The Postcolonized Historian and the Global South: Reflections on South Asia and Latin America

AHA Session 57
Conference on Latin American History 8
Saturday, January 4, 2020: 8:30 AM-10:00 AM
New York Ballroom East (Sheraton New York, Third Floor)
Camilla D. Townsend, Rutgers, The State University of New Jersey
The End of Hindustan
Manan Ahmed, Columbia University
Chasing India in Mexico City
Taymiya R. Zaman, University of San Francisco
What Mexico Can Teach Us about Hinduism
Ananya Chakravarti, Georgetown University

Session Abstract

To travel from Mexico City to Delhi, one must transit through Europe; non-stop flights that connect the cities of Latin America, Africa, and South Asia are rare, even though these cities share geographical proximity. As historians of and from the global south, our epistemological trajectories, like the act of physical travel, usually transit through Europe. We work as historians in an academic eco-system where our credentials, expertise, and methods for doing history give primacy to the thought, critique, and normativity organized in Europe or the United States. If the modes and concerns of history-writing as a social science remain beyond reproach, what then is global about the vaunted “global turn” for history? This panel will begin with an understanding of the European colonial episteme that formed and moderated the flow of knowledge on the global south. This episteme archived the ‘south’ in libraries, museums, and universities of the global north. It became the only universal knowledge, the only modality which could allow for speech across geographies. What possibilities have been lost as a result of this episteme? What names for places, textures of being, and tastes for genres have been made extinct? How might we write about the frisson sensed by the post-colonized historian when landing in another city of the global south and registering its similarity on the body, or about a textile pattern or the smell of a curry that links an indigenous past in one part of the global south to another? In entertaining such notions of linking places and pasts, how far can a post-colonized historian venture before being suspected of not doing history at all?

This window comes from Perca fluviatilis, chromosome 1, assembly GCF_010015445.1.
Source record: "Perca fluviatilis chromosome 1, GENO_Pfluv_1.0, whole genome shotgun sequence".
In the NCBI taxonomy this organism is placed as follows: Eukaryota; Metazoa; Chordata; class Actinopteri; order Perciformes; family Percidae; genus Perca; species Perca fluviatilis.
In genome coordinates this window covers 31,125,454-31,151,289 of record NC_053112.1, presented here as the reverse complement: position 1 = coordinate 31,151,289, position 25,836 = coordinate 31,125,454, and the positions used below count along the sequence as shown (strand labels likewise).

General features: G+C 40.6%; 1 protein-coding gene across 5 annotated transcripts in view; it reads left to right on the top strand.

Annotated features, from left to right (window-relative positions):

Chaired by Camilla Townsend, this panel brings together a diverse group of scholars who are interested in practices and rituals of thinking historically which cut across the global south and can inform one another. Manan Ahmed will investigate how the conceptual category of “Hindustan” in British colonial writings rested upon the erasure of indigenous ways of knowing the land. Using a case study from early modern Goa, Ananya Chakravarti will show how Mexican historical anthropology can pave the way for a new conceptualization of Hinduism. Rochelle Pinto will examine how Latin American approaches to the novel, which do not rely on binary oppositions between colonizer and colonized, can inform richer understandings of the colonial novel in India. Relying on modern and pre-modern encounters between the Muslim world and the Americas, Taymiya Zaman will analyze how Mexico and India were both conquered and unconquerable and how historical understanding is itself premised on a form of conquest we might wish to relinquish. Rather than provincializing an imagined Europe, this panel will listen to the speech of history in languages once deemed unscientific, feminine, chaotic, or without pasts.

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